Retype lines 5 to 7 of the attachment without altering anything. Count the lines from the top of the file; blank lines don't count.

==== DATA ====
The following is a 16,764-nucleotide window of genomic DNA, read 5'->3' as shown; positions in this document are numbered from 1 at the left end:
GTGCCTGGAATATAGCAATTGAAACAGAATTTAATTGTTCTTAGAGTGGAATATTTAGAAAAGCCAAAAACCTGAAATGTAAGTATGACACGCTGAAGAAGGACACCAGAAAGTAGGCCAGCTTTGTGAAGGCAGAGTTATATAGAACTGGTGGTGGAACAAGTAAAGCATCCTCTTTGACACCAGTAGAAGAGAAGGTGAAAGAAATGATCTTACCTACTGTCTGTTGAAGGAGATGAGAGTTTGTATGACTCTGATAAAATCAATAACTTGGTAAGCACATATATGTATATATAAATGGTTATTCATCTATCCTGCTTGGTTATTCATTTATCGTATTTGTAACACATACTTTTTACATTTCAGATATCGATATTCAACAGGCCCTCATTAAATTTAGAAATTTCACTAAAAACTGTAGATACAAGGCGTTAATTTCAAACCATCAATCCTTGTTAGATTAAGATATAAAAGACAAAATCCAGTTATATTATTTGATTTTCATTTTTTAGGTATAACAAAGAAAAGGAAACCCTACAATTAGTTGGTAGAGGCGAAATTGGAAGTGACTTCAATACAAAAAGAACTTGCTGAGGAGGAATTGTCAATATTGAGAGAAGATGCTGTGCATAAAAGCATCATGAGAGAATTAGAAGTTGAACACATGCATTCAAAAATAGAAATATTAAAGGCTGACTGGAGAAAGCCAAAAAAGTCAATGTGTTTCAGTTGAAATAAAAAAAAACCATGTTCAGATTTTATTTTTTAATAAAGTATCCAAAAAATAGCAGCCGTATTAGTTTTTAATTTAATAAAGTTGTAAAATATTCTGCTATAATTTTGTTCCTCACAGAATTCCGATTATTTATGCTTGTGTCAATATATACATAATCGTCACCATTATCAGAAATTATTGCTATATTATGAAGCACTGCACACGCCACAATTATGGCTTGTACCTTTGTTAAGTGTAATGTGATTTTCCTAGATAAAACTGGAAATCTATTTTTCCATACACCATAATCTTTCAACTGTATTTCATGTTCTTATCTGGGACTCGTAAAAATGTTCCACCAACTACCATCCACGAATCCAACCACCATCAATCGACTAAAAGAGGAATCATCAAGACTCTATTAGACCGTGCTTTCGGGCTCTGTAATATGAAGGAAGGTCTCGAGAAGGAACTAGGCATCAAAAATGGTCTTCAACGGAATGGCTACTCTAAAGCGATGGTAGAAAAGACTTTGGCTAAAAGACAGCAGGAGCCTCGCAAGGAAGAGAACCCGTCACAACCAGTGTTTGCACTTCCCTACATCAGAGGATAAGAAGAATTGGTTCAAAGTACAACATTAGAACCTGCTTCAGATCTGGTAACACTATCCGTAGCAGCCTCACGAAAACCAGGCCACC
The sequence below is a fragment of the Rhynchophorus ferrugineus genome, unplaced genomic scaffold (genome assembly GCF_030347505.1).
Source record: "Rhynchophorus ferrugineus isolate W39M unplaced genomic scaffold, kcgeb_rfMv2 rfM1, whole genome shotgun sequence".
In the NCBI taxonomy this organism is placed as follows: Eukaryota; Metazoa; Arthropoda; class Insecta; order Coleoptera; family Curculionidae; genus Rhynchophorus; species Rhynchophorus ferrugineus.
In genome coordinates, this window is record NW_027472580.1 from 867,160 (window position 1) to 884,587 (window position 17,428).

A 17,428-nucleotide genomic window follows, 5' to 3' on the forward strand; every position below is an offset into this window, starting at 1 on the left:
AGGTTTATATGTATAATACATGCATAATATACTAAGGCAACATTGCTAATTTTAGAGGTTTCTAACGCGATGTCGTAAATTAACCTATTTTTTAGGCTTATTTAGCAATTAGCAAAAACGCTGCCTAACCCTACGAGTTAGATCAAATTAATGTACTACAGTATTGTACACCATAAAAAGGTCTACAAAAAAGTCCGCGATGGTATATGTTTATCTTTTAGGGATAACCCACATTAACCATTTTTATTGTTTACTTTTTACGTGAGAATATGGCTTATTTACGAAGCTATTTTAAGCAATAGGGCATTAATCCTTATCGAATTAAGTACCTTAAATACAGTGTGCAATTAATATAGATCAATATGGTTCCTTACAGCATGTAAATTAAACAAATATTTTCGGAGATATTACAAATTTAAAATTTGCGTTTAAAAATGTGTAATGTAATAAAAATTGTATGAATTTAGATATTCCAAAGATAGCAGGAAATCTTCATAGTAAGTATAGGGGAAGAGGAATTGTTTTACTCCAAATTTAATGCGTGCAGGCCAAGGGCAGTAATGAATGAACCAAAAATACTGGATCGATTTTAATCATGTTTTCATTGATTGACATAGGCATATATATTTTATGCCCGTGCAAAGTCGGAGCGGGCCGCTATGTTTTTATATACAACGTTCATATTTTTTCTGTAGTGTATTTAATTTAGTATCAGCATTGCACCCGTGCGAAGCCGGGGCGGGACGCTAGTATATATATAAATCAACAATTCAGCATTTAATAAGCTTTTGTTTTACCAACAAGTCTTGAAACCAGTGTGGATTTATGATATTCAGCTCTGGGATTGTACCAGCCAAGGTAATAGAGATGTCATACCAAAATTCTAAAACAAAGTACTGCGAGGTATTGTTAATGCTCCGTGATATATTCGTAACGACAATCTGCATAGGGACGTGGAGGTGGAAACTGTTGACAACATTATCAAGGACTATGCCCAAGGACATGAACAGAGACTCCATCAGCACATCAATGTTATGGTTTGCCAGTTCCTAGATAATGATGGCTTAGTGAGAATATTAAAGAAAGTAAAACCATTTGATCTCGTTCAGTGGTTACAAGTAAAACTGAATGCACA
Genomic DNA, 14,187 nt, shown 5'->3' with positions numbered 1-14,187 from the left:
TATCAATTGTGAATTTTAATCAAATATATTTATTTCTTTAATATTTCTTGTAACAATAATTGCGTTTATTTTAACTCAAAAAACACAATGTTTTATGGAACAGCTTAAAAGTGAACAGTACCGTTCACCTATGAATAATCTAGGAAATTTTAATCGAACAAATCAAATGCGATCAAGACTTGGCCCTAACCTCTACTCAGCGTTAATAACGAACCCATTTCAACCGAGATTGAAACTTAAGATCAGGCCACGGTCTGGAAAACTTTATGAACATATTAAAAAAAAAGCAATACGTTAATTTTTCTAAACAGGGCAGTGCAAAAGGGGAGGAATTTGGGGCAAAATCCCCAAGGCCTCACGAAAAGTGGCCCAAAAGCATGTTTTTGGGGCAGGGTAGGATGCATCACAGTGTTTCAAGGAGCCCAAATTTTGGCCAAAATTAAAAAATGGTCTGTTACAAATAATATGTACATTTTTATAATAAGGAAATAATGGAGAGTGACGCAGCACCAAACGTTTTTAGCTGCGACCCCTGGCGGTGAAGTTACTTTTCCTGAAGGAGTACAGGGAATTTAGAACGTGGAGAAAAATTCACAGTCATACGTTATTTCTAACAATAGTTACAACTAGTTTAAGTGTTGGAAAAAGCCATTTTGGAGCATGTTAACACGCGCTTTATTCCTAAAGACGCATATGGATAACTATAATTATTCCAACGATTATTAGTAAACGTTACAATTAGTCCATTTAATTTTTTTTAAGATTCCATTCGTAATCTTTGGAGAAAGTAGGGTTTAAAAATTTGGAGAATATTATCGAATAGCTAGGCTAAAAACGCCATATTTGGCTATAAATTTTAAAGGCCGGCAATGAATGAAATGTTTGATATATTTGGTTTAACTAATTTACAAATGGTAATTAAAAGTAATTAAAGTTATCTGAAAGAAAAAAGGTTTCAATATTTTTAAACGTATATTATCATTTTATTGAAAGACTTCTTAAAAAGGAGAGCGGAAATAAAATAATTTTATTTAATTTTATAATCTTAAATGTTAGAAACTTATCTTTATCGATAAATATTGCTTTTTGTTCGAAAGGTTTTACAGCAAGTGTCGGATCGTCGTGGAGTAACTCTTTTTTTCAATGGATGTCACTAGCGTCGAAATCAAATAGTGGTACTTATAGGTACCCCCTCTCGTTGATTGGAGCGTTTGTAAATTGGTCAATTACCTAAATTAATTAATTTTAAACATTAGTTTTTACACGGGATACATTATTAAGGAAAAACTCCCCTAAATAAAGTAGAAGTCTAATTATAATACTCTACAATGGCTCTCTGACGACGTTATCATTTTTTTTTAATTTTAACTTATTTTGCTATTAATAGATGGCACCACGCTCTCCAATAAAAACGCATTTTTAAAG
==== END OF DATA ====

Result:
In the NCBI taxonomy this organism is placed as follows: Eukaryota; Metazoa; Arthropoda; class Insecta; order Coleoptera; family Curculionidae; genus Rhynchophorus; species Rhynchophorus ferrugineus.
In genome coordinates, this window is record NW_027472580.1 from 867,160 (window position 1) to 884,587 (window position 17,428).

A 17,428-nucleotide genomic window follows, 5' to 3' on the forward strand; every position below is an offset into this window, starting at 1 on the left: